​​​COLUMBUS, Ohio — Health officials in Ohio are rolling out a vaccination push that will involve new incentives and targeted vaccine clinics in communities where uptake has been the lowest.

What You Need To Know

  • Vaccine incentives are coming back in Ohio

  • Health departments to offer $100 gift cards

  • Areas with low vaccination rates are the targets

The state is sending counties data that identifies the census tracts within their jurisdictions that have the lowest vaccination rates, an official said. Local health departments will hold vaccine clinics in these census tracts, offering $100 incentives to residents getting a first-dose. 

State health officials have had a series of meetings in recent weeks with counties involved in a pilot of the “Data First” project, Clark County Health Commissioner Charles Patterson told Spectrum News.

In July, $100 vaccine incentives began to become available through local health departments in Ohio counties. By September, the incentives were available in much of the state. Federal stimulus funds were used to make those previous incentives available.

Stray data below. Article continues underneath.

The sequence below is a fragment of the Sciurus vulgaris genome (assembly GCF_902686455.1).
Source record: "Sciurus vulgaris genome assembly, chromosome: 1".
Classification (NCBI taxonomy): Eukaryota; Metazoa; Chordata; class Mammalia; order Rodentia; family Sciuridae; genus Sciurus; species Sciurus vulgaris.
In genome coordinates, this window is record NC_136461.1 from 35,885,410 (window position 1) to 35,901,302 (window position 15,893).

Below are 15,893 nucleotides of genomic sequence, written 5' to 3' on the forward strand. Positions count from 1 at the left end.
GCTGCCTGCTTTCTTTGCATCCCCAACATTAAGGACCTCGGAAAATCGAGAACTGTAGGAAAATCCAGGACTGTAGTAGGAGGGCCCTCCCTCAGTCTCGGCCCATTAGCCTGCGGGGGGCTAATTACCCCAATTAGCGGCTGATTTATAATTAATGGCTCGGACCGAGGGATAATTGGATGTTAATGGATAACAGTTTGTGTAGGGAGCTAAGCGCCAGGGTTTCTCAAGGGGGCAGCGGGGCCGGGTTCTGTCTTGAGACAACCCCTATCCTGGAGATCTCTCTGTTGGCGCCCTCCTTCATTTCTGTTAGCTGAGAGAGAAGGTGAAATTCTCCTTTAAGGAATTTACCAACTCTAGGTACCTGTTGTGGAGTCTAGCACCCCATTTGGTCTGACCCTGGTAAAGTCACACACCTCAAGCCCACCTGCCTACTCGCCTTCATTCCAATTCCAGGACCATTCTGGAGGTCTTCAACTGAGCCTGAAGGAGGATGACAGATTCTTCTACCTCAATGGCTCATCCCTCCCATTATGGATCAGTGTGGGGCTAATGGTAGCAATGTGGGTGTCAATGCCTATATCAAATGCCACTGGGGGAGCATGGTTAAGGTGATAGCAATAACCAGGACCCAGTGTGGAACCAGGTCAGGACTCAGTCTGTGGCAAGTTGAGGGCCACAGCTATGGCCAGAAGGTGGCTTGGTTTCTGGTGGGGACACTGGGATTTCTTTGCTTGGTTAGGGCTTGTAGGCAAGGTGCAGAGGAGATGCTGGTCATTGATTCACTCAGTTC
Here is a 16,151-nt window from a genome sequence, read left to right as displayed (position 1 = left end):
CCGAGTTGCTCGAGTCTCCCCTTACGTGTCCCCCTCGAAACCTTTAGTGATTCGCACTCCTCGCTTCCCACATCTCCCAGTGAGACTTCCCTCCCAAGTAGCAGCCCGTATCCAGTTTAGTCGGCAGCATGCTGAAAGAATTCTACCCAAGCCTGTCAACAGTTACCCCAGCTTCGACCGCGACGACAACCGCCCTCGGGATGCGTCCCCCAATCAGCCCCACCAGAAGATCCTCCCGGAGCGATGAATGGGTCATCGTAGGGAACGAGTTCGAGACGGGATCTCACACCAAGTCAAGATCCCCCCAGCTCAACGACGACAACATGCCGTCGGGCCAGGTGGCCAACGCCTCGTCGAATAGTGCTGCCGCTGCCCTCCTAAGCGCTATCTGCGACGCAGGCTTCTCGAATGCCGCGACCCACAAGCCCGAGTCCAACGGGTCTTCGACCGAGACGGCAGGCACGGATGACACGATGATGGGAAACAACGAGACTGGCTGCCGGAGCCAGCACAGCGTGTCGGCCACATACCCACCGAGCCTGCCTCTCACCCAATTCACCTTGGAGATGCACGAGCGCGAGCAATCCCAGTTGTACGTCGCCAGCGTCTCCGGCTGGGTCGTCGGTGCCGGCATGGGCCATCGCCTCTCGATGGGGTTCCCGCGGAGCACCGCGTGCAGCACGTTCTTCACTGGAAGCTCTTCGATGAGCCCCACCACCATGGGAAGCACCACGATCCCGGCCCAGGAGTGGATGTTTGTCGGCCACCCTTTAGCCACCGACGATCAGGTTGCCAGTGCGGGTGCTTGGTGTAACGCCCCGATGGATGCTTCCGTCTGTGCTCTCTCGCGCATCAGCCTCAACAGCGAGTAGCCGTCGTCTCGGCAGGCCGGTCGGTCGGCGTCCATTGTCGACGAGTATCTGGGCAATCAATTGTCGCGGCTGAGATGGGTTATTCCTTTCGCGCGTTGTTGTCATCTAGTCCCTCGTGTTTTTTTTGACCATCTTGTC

Patterson said the Clark County Combined Health District had to stop offering $100 gift cards at the end of December. He is excited to be able to now bring the incentive back for upcoming clinics in the most vulnerable census tracts. He said it's all part of a "major last push" in Ohio for residents to get their first vaccinations.

The new vaccine incentives are expected to be paid for with American Rescue Plan dollars, while the 2021 incentives were funded through the CARES Act, Patterson said.

The other key difference: 75% of the $100 incentives have to be given out in targeted census tracts, Patterson said. 

“That's why these outreach clinics are very important,” he said. 

About five counties are involved with the Data First pilot, including urban and rural counties. Patterson shared a document compiled by the program's analysts, which showed that four census tracts in Clark County have low vaccination rates. 


The document, which Patterson received last week, highlighted low vaccination rates among children and young adults. It also included demographic information about unvaccinated residents in the target census tracts.

The $100 gift cards for vaccination are also available to Ohio Medicaid recipients. Ohio Managed Care Plans recently extended the incentive for patients 5 and older through June 30.

The Ohio Department of Health did not respond to a request for comment about the $100 incentives and Data First.